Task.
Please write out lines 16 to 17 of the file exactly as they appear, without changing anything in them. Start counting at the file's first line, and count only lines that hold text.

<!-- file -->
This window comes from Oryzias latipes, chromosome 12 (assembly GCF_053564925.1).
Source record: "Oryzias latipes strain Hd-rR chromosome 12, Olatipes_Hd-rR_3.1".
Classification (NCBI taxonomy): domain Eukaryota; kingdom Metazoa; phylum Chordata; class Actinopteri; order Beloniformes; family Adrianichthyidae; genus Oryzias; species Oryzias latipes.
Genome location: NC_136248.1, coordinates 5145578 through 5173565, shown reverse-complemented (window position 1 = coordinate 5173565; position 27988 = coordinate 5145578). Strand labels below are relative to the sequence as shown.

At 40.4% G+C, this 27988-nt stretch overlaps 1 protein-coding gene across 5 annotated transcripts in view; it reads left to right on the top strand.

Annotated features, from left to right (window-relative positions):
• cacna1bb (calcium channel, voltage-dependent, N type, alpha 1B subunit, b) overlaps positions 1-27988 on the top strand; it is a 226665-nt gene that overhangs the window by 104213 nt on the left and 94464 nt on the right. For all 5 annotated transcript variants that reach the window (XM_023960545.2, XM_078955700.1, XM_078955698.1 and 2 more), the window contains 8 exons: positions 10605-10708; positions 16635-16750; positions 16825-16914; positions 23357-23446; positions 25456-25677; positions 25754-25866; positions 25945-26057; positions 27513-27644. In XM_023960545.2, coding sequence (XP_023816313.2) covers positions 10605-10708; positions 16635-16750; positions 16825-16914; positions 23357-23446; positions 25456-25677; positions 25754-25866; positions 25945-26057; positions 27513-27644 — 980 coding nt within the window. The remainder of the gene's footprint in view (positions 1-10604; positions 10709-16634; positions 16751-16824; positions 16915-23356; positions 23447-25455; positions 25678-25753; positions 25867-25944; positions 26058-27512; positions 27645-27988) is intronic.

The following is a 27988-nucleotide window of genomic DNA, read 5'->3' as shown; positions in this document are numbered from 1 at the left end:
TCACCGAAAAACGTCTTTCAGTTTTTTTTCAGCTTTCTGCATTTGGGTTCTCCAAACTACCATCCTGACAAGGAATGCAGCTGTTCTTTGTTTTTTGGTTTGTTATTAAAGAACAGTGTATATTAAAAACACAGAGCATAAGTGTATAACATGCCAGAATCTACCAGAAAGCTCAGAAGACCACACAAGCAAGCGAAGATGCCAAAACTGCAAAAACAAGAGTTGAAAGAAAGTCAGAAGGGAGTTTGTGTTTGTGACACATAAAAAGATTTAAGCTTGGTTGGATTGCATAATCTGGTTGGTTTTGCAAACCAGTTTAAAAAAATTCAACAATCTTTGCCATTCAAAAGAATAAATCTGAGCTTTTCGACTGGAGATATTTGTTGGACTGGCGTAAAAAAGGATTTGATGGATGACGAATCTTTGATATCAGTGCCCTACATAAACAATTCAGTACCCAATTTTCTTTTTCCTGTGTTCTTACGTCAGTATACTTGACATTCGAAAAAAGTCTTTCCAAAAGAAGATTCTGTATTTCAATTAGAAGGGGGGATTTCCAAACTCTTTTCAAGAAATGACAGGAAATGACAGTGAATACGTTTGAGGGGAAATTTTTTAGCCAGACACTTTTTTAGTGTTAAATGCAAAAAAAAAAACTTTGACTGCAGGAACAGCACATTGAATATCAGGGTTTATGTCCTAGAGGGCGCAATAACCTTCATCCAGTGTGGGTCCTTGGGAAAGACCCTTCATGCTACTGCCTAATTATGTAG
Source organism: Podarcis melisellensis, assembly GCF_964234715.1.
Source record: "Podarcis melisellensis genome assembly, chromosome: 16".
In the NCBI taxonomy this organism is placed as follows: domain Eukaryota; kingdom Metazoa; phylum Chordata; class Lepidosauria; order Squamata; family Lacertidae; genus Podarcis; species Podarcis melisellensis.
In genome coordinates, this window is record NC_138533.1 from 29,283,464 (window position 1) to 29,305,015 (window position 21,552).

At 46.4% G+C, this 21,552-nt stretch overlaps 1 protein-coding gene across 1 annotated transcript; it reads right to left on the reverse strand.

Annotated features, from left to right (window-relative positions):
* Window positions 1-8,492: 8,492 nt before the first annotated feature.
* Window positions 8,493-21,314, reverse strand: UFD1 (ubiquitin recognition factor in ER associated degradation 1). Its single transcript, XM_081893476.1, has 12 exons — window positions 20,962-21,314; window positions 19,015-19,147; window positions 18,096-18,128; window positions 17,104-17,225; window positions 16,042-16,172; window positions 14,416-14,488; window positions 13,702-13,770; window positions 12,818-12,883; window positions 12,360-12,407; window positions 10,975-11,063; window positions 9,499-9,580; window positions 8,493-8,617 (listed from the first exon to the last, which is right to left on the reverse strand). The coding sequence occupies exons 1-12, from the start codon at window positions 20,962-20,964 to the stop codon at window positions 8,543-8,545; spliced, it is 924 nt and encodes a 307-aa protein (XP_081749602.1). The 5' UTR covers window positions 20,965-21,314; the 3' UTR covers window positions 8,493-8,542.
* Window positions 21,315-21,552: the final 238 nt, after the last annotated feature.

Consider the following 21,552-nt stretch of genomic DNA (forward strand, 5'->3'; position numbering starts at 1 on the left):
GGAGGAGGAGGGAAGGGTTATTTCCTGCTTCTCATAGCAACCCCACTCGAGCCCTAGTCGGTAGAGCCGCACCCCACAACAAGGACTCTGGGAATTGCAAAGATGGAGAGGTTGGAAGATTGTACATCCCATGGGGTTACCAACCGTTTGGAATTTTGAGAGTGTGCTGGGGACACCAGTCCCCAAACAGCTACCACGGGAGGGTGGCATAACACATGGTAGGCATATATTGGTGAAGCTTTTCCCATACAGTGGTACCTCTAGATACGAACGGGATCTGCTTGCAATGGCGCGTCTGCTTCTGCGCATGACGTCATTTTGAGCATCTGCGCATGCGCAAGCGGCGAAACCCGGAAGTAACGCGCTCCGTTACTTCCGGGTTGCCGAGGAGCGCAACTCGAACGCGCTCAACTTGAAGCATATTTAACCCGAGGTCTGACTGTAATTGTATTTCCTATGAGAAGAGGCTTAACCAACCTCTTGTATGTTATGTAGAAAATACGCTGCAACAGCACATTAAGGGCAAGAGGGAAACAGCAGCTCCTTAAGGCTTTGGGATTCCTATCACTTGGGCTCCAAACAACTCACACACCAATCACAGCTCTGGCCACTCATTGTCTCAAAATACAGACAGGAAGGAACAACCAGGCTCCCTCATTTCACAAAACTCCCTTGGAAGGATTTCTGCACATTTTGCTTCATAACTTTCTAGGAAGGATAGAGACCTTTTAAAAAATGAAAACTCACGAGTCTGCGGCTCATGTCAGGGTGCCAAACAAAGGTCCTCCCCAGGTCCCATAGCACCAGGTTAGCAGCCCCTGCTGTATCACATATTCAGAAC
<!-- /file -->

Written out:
* Window positions 1-8,492: 8,492 nt before the first annotated feature.
* Window positions 8,493-21,314, reverse strand: UFD1 (ubiquitin recognition factor in ER associated degradation 1). Its single transcript, XM_081893476.1, has 12 exons — window positions 20,962-21,314; window positions 19,015-19,147; window positions 18,096-18,128; window positions 17,104-17,225; window positions 16,042-16,172; window positions 14,416-14,488; window positions 13,702-13,770; window positions 12,818-12,883; window positions 12,360-12,407; window positions 10,975-11,063; window positions 9,499-9,580; window positions 8,493-8,617 (listed from the first exon to the last, which is right to left on the reverse strand). The coding sequence occupies exons 1-12, from the start codon at window positions 20,962-20,964 to the stop codon at window positions 8,543-8,545; spliced, it is 924 nt and encodes a 307-aa protein (XP_081749602.1). The 5' UTR covers window positions 20,965-21,314; the 3' UTR covers window positions 8,493-8,542.